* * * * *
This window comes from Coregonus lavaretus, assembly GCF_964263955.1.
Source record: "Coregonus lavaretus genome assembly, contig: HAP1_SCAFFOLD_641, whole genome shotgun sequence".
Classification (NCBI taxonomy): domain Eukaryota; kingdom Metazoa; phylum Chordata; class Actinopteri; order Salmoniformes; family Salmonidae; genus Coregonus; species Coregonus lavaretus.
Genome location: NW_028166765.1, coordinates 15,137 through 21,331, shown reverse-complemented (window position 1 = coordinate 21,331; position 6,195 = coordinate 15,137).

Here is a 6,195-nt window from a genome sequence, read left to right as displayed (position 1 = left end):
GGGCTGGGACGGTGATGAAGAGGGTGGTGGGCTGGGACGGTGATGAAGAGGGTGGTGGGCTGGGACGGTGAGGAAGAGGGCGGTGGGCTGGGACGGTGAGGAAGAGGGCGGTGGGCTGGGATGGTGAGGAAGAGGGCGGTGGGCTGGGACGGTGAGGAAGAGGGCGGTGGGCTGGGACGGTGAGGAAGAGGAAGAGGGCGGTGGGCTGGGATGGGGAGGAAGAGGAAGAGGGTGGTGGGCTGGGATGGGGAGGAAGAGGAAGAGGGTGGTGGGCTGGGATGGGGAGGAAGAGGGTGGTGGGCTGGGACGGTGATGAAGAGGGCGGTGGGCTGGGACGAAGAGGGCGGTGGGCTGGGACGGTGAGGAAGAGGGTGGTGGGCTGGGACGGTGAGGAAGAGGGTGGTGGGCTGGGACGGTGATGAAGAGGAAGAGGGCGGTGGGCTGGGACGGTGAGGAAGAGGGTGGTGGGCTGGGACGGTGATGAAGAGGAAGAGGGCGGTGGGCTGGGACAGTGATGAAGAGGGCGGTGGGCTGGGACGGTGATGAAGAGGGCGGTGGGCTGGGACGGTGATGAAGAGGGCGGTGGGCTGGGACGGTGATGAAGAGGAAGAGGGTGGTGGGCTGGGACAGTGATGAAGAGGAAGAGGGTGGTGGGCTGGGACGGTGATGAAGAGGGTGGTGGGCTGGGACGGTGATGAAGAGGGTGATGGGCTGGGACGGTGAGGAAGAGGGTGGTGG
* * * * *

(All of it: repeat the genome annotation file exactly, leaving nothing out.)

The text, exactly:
This window comes from Coregonus lavaretus, assembly GCF_964263955.1.
Source record: "Coregonus lavaretus genome assembly, contig: HAP1_SCAFFOLD_641, whole genome shotgun sequence".
Classification (NCBI taxonomy): domain Eukaryota; kingdom Metazoa; phylum Chordata; class Actinopteri; order Salmoniformes; family Salmonidae; genus Coregonus; species Coregonus lavaretus.
Genome location: NW_028166765.1, coordinates 15,137 through 21,331, shown reverse-complemented (window position 1 = coordinate 21,331; position 6,195 = coordinate 15,137).

Here is a 6,195-nt window from a genome sequence, read left to right as displayed (position 1 = left end):
GGGCTGGGACGGTGATGAAGAGGGTGGTGGGCTGGGACGGTGATGAAGAGGGTGGTGGGCTGGGACGGTGAGGAAGAGGGCGGTGGGCTGGGACGGTGAGGAAGAGGGCGGTGGGCTGGGATGGTGAGGAAGAGGGCGGTGGGCTGGGACGGTGAGGAAGAGGGCGGTGGGCTGGGACGGTGAGGAAGAGGAAGAGGGCGGTGGGCTGGGATGGGGAGGAAGAGGAAGAGGGTGGTGGGCTGGGATGGGGAGGAAGAGGAAGAGGGTGGTGGGCTGGGATGGGGAGGAAGAGGGTGGTGGGCTGGGACGGTGATGAAGAGGGCGGTGGGCTGGGACGAAGAGGGCGGTGGGCTGGGACGGTGAGGAAGAGGGTGGTGGGCTGGGACGGTGAGGAAGAGGGTGGTGGGCTGGGACGGTGATGAAGAGGAAGAGGGCGGTGGGCTGGGACGGTGAGGAAGAGGGTGGTGGGCTGGGACGGTGATGAAGAGGAAGAGGGCGGTGGGCTGGGACAGTGATGAAGAGGGCGGTGGGCTGGGACGGTGATGAAGAGGGCGGTGGGCTGGGACGGTGATGAAGAGGGCGGTGGGCTGGGACGGTGATGAAGAGGAAGAGGGTGGTGGGCTGGGACAGTGATGAAGAGGAAGAGGGTGGTGGGCTGGGACGGTGATGAAGAGGGTGGTGGGCTGGGACGGTGATGAAGAGGGTGATGGGCTGGGACGGTGAGGAAGAGGGTGGTGG